A Map for Leaving MAGA Land
Democracy, always a glass house, faces attack from all sides. The attacks are generated by demagogic candidates taking a wrecking ball to democracy. This theme is commonplace in today’s climate of political warfare. Faith in democracy has declined in America, but I believe there is a map for leaving MAGA Land.
Here’s the problem: With both sides hurling huge rocks at the “glass house” of democracy, damage is being done beyond the ability of glass techs to repair. Almost half of all Americans believe the United States might “cease to be a democracy in the future,” according to a new Yahoo News-YouGov poll.
And each side swears the other side is doing all the damage. But all our fingerprints are on the rocks smashing into democracy’s “glass house.”
Historian David Blight, a postmodern Paul Revere, sounds the alarm: “American democracy is in peril and nearly everyone paying attention is trying to find the best way to say so.”
Have the ties that bind been irrevocably broken? There’s evidence that we can no longer engage one another in meaningful dialogue. A recent survey found that 16,000,000 Americans believe that violence will be required restore democracy. Democracy is damaged by such implied threats of violence.
How does one engage the enraged? Demonizing the left and shaming the right will have no impact. Democracy can’t be saved by shaming any more than it can be preserved by resentment and revenge.
Stone throwing is not a democratic practice. In a political environment where so many stones have been thrown, nothing is produced by stumbling blocks to democracy. People throwing stones can’t be building blocks for renewed democracy.
I have not lost faith in democracy. I am still persuaded that good women and men, of a sound mind, a love for democracy, and the intellectual gravitas to discern the best path can preserve our nation. Democracy has been damaged but is resilient.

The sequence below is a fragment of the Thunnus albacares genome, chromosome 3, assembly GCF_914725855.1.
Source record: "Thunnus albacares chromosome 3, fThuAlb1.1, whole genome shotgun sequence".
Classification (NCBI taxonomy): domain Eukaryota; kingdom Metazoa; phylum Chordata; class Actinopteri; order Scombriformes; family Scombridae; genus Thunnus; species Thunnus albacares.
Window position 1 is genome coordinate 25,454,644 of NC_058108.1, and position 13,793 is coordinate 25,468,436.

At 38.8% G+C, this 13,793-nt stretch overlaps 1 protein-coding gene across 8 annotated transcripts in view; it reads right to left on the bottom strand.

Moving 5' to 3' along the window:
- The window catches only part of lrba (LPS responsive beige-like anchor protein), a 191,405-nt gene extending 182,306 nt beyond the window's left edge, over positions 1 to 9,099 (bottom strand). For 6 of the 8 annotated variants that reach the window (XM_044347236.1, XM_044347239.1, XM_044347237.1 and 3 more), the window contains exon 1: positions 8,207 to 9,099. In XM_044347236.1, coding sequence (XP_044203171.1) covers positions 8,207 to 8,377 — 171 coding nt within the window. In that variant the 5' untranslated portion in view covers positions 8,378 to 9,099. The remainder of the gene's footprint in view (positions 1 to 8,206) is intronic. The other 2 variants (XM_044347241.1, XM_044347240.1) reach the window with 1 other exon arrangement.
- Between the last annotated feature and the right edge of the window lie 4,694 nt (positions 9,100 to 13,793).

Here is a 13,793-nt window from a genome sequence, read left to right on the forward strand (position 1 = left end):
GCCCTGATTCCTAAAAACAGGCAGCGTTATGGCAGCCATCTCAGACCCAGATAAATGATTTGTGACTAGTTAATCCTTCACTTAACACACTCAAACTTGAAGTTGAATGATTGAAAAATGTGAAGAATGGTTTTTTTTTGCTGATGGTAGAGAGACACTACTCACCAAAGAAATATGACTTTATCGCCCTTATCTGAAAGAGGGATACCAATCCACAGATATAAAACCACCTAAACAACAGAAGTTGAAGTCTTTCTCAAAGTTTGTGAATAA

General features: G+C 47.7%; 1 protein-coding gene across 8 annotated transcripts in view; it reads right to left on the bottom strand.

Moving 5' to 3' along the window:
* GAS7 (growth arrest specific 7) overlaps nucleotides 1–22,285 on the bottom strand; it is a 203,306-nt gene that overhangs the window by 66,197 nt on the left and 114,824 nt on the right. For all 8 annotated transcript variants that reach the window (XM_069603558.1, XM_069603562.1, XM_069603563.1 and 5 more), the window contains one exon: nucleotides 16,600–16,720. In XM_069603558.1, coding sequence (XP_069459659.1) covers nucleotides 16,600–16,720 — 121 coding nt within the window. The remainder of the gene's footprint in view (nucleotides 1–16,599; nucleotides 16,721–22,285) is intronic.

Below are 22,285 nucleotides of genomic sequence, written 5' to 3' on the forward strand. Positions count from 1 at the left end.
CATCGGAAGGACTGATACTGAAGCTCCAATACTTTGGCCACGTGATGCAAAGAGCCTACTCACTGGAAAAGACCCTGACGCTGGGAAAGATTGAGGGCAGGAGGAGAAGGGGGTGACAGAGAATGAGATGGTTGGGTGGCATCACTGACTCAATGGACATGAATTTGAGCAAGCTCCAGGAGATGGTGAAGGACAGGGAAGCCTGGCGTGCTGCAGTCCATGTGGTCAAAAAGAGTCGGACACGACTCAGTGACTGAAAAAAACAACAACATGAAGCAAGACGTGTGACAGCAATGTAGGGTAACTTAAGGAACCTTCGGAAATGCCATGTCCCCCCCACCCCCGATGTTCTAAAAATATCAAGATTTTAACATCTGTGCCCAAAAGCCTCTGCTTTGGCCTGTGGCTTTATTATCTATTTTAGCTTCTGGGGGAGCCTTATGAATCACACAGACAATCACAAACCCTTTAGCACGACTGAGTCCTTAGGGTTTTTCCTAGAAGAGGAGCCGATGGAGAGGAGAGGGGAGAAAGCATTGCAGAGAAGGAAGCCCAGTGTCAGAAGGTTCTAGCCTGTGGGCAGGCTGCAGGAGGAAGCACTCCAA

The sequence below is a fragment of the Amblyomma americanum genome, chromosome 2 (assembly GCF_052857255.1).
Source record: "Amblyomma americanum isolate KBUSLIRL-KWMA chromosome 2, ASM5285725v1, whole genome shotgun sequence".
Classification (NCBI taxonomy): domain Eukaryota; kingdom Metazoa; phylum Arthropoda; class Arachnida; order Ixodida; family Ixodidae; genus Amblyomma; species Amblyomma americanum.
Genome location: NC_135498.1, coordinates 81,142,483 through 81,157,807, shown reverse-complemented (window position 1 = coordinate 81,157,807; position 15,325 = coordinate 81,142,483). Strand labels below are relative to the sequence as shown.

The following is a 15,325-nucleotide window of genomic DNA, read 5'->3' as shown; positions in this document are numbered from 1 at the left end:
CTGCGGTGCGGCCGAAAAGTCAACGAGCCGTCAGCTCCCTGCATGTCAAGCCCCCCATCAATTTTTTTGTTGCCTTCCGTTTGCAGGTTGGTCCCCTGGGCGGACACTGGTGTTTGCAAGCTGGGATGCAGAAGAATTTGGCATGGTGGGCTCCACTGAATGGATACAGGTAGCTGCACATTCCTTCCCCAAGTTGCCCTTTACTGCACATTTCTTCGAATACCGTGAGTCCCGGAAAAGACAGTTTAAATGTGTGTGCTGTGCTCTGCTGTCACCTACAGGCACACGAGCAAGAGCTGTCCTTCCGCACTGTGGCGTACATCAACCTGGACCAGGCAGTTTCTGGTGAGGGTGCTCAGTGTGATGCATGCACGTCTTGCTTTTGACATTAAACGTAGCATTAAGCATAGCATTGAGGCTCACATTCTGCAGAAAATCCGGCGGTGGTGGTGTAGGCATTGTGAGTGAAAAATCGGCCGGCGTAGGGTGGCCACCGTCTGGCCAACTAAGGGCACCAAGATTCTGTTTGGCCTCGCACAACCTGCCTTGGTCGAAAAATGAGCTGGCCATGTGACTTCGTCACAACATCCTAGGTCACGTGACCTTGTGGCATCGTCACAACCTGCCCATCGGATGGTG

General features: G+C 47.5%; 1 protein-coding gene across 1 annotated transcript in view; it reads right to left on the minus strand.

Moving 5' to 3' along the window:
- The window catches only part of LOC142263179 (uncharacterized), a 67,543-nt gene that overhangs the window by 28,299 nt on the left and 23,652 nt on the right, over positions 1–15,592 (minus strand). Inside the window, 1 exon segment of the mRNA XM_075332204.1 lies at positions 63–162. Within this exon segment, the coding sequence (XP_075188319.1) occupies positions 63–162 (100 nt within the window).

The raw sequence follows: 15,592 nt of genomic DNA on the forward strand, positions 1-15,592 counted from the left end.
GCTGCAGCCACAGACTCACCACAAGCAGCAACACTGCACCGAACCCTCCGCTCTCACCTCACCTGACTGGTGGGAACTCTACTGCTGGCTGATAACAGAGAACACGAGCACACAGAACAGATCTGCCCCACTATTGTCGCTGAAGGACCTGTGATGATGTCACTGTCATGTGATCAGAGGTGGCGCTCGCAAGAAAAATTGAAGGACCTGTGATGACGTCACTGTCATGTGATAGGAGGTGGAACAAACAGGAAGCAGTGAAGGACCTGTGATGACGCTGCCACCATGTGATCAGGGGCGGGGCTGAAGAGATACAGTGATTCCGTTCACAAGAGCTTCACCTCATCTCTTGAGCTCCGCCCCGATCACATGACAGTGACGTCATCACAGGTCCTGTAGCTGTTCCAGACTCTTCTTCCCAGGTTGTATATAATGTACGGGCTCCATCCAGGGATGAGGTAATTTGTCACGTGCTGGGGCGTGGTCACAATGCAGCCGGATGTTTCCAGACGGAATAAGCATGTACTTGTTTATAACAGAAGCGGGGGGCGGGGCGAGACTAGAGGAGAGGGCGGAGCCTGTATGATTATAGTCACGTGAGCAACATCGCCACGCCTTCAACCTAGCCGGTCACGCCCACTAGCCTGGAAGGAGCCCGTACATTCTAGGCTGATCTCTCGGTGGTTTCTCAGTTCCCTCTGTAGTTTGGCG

Once we trained our best and brightest in diplomacy, statesmanship, democratic values and ideals. Now we offer online programs in propaganda, lies, distortions, dirty politics, “winning at all costs,” intimidation, emotional rhetoric, and political consulting. Our democracy degrades in value day by day with the dropping of another of the historic values of our nation.
Philosopher Charles Taylor says his point is to show that proponents on all sides are throwing “huger rocks . . . than are safe for dwellers in glass houses”, and “both sides need a good dose of humility” concerning how “fragile” their positions are and how deeply each is implicated in histories of violence.
Metaphor, as I have argued in The Creative Power of Metaphor, has the power to create new realities. Democracy can be reclaimed. I offer three such tropes designed to break the spell of rage that consumes our politics.
The first turn in leaving MAGA land starts with deliberative dissent with a nod to complementarity and democratic values. We can, according to rhetorical scholar Robert L. Ivie, draw on a “commonplace of complementarity.” Words that orbit the concept of complementarity include cooperation, mutualism, compromise, and the common good.
Historian Robert S. McElvaine demonstrates that the American people survived the Great Depression by gravitating toward values that were considered “feminine”: cooperation, mutualism, rapport, and empathy. “They sought to escape dependence not through “male,” self-centered, “rugged” individualism, but through cooperation and compassion.”
I believe we would be better served if we could regain the values of Depression-era Americans. Democrats and Republicans are the same but different. Different gifts, different skills, different perspectives but each bringing to the table what will be good for the nation. Complementarity doesn’t suggest that one party is better than the other party. Nor does it exclude one party from the highest offices in the land.